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This was a bus ride like none I have ever taken. I have spent almost 5 hours traveling on narrow passes at high elevation, watching a picturesque landscape unfold, to get to the Turkish city of Kayseri. I am the only non-Turkish traveler on this double-decker bus, which seats over 70 passengers. No one on the bus speaks anything other than Turkish. I'm inconspicuous as long as I don't have to talk to people. But when the bus conductor comes to ask for my drink preference in Turkey bus conductors serve complementary snacks and drinks during the ride, just like how flight attendants used to take care of their customers on US domestic flights not so long ago , I am forced to speak in English.
All of a sudden, people start looking at me curiously, and a few young men follow me with their eyes, marking me, perhaps, as a gay man of Iranian origin, in a way that is quite discomforting. They continue watching me until I get to my final destination. This is not the easiest way to travel. But I intentionally chose to take a bus to this conservative town in central Turkey to experience what many gay refugees have to go through.
They must regularly travel back and forth between Kayseri, where they live, and Ankara, the Turkish capital, where the UN refugee agency UNHCR , and all refugee support facilities—from medical doctors to psychologists—are located. Kayseri is home to a group of gay men and lesbians who have fled Iran and are now waiting in Turkey to be resettled in a Western country.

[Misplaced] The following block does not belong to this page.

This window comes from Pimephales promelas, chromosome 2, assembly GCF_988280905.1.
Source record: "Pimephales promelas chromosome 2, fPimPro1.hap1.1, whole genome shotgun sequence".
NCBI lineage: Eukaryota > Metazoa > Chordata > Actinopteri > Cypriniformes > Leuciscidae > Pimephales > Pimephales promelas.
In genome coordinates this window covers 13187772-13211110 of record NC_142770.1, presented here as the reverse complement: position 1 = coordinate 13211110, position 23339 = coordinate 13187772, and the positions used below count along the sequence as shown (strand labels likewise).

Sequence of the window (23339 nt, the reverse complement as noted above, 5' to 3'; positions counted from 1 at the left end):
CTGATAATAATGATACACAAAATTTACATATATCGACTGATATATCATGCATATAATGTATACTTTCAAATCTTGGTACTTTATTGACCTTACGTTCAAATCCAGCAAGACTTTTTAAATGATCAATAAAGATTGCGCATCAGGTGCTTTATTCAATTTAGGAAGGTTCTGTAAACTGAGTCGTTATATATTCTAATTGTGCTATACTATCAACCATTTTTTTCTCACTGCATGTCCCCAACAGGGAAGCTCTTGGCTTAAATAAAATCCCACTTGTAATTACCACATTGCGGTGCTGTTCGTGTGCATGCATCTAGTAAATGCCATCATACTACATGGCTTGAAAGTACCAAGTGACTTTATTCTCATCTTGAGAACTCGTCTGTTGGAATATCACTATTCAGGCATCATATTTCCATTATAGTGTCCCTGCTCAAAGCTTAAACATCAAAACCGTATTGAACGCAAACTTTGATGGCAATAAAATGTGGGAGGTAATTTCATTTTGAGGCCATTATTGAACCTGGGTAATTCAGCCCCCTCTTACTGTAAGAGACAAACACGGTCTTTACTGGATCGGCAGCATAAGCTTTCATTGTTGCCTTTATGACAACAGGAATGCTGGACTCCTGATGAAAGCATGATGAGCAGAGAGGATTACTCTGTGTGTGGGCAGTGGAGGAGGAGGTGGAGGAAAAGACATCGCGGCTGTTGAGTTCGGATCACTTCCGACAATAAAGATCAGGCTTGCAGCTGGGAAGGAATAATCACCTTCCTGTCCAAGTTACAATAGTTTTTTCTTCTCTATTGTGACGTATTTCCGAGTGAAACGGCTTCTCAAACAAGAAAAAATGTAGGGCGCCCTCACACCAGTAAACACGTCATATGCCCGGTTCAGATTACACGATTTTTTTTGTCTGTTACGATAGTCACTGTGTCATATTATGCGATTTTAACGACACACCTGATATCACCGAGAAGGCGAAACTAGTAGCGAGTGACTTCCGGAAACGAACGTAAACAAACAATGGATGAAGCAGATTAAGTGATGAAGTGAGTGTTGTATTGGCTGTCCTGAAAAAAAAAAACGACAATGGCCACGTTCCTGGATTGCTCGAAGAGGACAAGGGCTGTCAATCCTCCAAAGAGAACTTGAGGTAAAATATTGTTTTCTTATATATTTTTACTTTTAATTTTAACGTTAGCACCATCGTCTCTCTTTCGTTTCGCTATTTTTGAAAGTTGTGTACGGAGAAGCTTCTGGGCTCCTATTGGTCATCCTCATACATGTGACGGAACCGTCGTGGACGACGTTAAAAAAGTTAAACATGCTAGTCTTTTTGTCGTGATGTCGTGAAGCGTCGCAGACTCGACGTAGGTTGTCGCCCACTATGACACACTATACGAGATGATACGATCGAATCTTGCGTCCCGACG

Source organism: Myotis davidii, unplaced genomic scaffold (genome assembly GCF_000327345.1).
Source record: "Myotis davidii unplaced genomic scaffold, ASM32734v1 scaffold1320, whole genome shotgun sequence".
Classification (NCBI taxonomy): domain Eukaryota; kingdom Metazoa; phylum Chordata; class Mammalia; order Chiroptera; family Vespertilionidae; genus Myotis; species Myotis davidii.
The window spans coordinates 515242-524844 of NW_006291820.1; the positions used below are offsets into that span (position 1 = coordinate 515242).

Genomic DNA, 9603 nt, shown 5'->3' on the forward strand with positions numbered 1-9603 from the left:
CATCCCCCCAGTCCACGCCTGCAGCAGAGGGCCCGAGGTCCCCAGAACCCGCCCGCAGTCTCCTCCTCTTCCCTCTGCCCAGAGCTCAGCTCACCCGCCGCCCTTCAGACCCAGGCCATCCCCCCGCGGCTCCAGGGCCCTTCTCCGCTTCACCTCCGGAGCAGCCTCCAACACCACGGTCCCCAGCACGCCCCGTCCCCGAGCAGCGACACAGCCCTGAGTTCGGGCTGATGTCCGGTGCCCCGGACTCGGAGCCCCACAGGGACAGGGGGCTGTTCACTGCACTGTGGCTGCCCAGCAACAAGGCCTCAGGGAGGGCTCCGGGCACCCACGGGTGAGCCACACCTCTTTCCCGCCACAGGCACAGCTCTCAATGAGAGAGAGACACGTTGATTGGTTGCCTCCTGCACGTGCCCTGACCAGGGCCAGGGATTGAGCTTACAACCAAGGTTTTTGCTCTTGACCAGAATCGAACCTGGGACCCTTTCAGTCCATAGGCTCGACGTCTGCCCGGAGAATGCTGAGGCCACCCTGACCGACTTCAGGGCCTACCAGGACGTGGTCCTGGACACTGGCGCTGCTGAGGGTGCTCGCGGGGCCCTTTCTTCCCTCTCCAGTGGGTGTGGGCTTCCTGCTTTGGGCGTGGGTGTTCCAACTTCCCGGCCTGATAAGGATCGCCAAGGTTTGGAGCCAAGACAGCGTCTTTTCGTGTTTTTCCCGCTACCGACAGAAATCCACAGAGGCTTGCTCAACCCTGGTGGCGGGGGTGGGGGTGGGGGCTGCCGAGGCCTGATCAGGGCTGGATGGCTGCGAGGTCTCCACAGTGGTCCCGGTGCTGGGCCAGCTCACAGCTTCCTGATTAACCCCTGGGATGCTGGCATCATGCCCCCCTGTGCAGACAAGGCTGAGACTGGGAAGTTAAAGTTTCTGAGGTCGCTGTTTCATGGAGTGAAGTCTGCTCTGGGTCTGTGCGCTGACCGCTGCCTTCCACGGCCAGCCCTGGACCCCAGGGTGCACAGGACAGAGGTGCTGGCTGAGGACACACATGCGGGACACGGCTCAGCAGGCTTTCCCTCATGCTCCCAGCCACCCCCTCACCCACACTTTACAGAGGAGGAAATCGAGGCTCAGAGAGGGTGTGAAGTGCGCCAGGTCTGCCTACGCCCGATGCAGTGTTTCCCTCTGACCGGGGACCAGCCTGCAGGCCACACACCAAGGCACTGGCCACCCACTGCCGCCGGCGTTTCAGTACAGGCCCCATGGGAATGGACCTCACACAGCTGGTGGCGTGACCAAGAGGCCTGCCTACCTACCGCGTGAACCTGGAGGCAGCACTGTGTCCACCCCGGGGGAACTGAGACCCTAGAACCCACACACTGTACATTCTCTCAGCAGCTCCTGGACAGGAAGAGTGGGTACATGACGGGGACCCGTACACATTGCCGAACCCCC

The government of Turkey does not allow non-European refugees to stay in Turkey, and it is the responsibility of UNHCR to find a host country to take them in. Currently there are over 18, refugees in Turkey, some of whom have been waiting for over 2 years to be resettled elsewhere. While in Turkey, the authorities insist that refugees can only stay in one of 30 designated small cities.
While waiting for their asylum cases to proceed, the refugees find it impossible to get a legal job. Those who do not pay the fee may not leave Turkey for resettlement in another country. Asylum seekers also find it extremely difficult to gain access to medical treatment, a right to which they are technically entitled. It takes endless paperwork to obtain permission to visit a hospital free of charge and they are legally required to acquire a financial waver prior to every procedure they need.